Is this the real deal? Friday's update on new jobless claims, which fell to a 3-1/2 year low last week, suggests that the labor market will continue growing, perhaps at slightly faster rates than we've seen in 2011. “This is unexpectedly great news,” says Ian Shepherdson at High Frequency Economics. But skepticism abounds, and rightly so. There have been several false starts to the recovery since the Great Recession was officially declared at an end in June 2009. There's no way to know for sure if the latest drop in new filings for unemployment benefits signals a true turning point for the better this time, but the possibility can't be dismissed either, at least not yet.
Still, economist Brad DeLong has his doubts about the latest fall in claims. "The seasonal adjustment factor makes it shaky news," he writes. Perhaps, but if we strip out the seasonal adjustment and look at the raw claims data on a year-over-year basis the latest numbers are in line with the trend in recent months of a roughly 10% annual decline. In fact, the latest report shows that unadjusted new claims were lower by nearly 12% vs. the year-earlier figure—the biggest drop in two months.
Some analysts worry that future revisions to the jobless claims data will wipe away some or all of the recent good news. One can never discount that possibility, but here too the trend appears friendly when we look at recent history. The next chart tracks changes in revisions for the weekly seasonally adjusted claims reports. Revisions are defined as the latest reported number for a given week less the initially reported number. As the chart shows, the revision trend has been only moderately upward yet stable for much of this year. That's one more reason for thinking optimistically about the labor market. Moderately higher revisions for claims aren't helpful, of course, but there's nothing in the data that suggests that this drift is about to change. In short, relatively minimal upward revisions are no threat to a trend that's generally moving lower.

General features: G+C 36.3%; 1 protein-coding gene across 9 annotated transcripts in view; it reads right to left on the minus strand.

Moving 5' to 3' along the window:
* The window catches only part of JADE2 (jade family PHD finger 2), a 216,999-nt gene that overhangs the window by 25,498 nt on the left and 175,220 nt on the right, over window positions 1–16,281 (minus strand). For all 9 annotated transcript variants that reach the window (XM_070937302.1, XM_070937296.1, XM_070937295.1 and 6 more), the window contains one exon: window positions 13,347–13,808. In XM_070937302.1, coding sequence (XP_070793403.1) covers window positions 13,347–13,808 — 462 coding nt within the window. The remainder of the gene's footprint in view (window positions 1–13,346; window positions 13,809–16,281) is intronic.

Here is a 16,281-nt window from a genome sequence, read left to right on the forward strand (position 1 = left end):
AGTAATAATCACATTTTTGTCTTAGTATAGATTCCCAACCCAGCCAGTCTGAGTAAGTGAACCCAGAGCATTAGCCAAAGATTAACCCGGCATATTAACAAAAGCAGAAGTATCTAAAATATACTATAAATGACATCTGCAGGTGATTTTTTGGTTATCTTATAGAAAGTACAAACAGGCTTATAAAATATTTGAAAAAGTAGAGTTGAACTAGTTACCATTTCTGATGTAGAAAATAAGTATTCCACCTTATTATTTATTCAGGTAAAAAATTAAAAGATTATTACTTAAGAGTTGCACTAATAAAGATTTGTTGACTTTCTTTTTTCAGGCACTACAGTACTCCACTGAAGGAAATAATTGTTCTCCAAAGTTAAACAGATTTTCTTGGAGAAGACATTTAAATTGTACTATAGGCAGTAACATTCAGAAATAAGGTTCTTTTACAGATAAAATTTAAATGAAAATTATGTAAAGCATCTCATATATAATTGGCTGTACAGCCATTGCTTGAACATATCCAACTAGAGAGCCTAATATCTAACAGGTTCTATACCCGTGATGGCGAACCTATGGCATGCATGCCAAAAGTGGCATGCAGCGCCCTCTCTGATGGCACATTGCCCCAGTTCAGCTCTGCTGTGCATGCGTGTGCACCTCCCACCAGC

The acid test is still ahead of us, however. The drop in claims has to prove itself by holding its ground if not moving lower. That's a key test because this is a volatile data series on a weekly basis and so any single report has to be interpreted cautiously. More importantly, we need evidence that the drop in claims is translating into job growth. History suggests that new claims are a strong leading indicator of future economic activity, including payroll changes. Still, everything is murky in real time and there's only so much confidence one can muster from looking at history.
Meanwhile, the uncertainty about what happens next with the euro crisis continues to hang over the global economy. The dysfunctional political bickering in Washington over the budget negotiations is another potential trouble spot. The trend is still precarious, but perhaps less precarious than the pessimists recognize. Yes, it's still one day (and data point) at a time.